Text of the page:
1. Select Student's t Demonstration from the main menu.

2. Enter the total Number of Samples you want the computer to randomly select (a number between 1,000 and 10,000).

3. Enter the Sample Size -- the number of observations that you want the computer to select for each sample (a number between 2 and 40).

4. Choose the population from which the computer draws its samples (normal, uniform, triangular or v-shaped).

5. Choose OK and the computer will build the distribution of t scores. Before the computer adds a point to the distribution, it shows you the values that yield each t score, and the value of the t score itself (so long as you have selected a sample size between 2 and 10). Pressing the number keys 1 - 9 will cause a delay of from 1 /10 to 8 seconds , respectively, for each sample. If you press the 0 (zero) key, the demonstration will finish as fast as possible. Pressing the Escape key will abort the demonstration. When the End key is pressed, the computer displays a dialog box, "Pause Again?", and pauses until any key is pressed or 'YES' or 'NO' is clicked -- If 'YES' was clicked or the End key was pressed again, the computer pauses again.

Your selections will be displayed in the top corners of the window, and the Student's t Distribution will begin to form. If you have selected a sample size between 2 and 10, then, for each sample, the computer displays the values that it has randomly selected as well as their mean and t-score. For sample sizes greater than 10 only the t-score is displayed. Each t-score calculated will be plotted in the new distribution. When the computer is building the distribution, pressing the number keys 1 - 9 will cause a delay of 1 to 9 half-seconds , respectively, for each sample. If you press the 0 (zero) key, the demonstration will finish as fast as possible

When the t distribution is complete, the computer superimposes two curves onto the t distribution. The red curve is the theoretical curve of the normal distribution, and the white curve is the theoretical curve of the t distribution.

The purpose of Student's t Demonstration is to demonstrate various aspects of the distribution of the test statistic, Student's t. These are:

1. That the distribution of Student's t will approach a normal distribution when samples are drawn from a normal population;

2. That there is a family of Student's t score distributions.

We will use the same example that we used in the Central Limit Demonstration to elaborate on the distribution of Student's t. Imagine again that you are a student in Dr. D. Mented's Introductory Statistics class. As you know, this is a popular course because Prof. D. Mented starts the course by giving everyone a passing grade (50/100). But Dr. D. Mented's generosity ends there. The course is full of pop quizzes, which always have 10 questions, each worth half a mark. Depending on the quality of the answer, each question can earn a maximum of half a mark. But, if the answer is really terrible, students can also lose up to a half mark. So, scores on the pop quizzes can range from -5 to 5 marks. If a student completely flunks a pop quiz, 5 marks are taken away from their starting mark of 50!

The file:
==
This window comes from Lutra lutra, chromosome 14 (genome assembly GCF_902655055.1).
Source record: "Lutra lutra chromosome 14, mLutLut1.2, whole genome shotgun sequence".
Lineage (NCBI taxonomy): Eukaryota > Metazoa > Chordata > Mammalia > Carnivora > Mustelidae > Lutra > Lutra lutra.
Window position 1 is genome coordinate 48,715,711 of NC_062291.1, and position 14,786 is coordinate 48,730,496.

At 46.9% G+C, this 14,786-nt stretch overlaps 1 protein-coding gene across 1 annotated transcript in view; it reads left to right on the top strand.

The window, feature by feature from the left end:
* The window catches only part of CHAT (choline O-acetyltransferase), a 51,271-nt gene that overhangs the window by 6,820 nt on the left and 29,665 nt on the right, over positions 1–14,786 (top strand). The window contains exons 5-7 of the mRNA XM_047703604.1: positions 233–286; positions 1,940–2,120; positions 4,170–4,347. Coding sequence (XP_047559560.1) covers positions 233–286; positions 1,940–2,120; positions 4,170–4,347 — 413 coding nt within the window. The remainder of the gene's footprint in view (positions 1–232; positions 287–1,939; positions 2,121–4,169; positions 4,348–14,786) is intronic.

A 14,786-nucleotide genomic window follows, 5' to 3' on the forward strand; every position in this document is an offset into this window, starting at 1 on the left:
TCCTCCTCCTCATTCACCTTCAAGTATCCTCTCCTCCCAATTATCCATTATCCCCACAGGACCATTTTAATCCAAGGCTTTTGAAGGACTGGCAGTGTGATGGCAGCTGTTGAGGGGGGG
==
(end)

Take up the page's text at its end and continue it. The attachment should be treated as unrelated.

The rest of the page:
D. Mented has been teaching stats for 45 years using this method, and has saved the marks from all of her students pop quizzes. We know nothing about how this population of quiz scores is distributed, other than that it has a mean (mu) of 0. If we wanted to use this population of scores to demonstrate the distribution of Student's t, this is what we'd do:

a. We'd first decide what sample size we were going to use to make a new distribution: a distribution of Student's t. Let's use n=9 (df = 8).

b. Next we'd randomly select 9 quiz scores, and calculate the mean. Then we'd calculate t: the distances of that sample mean from the population mean (mu) of 0, in standard deviation units. Then we'd draw another 9 scores, calculate the mean of that sample, calculate t for that sample mean, and so on, until we had randomly sampled as many samples as pratical (the computer limits you to 10,000 samples).

c. The t scores that we calculated in Step b are plotted in a new distribution: the distribution of Student's t. This is the kind of distribution that you build when you run the Student's t Demonstration after selecting the size of the random samples, the number of samples to draw, and the shape of the population distribution from which to draw the samples.

The Normality Assumption and Sample Size

T-tests assume that the population from which samples are drawn is normally distributed. If you draw a sample from a population that is not normally distributed, you may be in the position of biasing either in favour of, or against, finding a significant result. Try sampling with a small sample size (n=2) from each of the four populations . You will see that the t distribution generated by samples drawn from a normal population best approximates a normal shape. The t test is also said to be "robust" against violations of this assumption, so long as the sample size is large (n>=30). Try the same demonstration with larger sample sizes. With respect to the non-normal and symmetrical distributions (v-shaped and uniform), with larger sample sizes, the departure from an idealized t and normal curve is less marked. However, sampling from the non-symmetrical distribution (triangular) still biases in favour of a larger t value.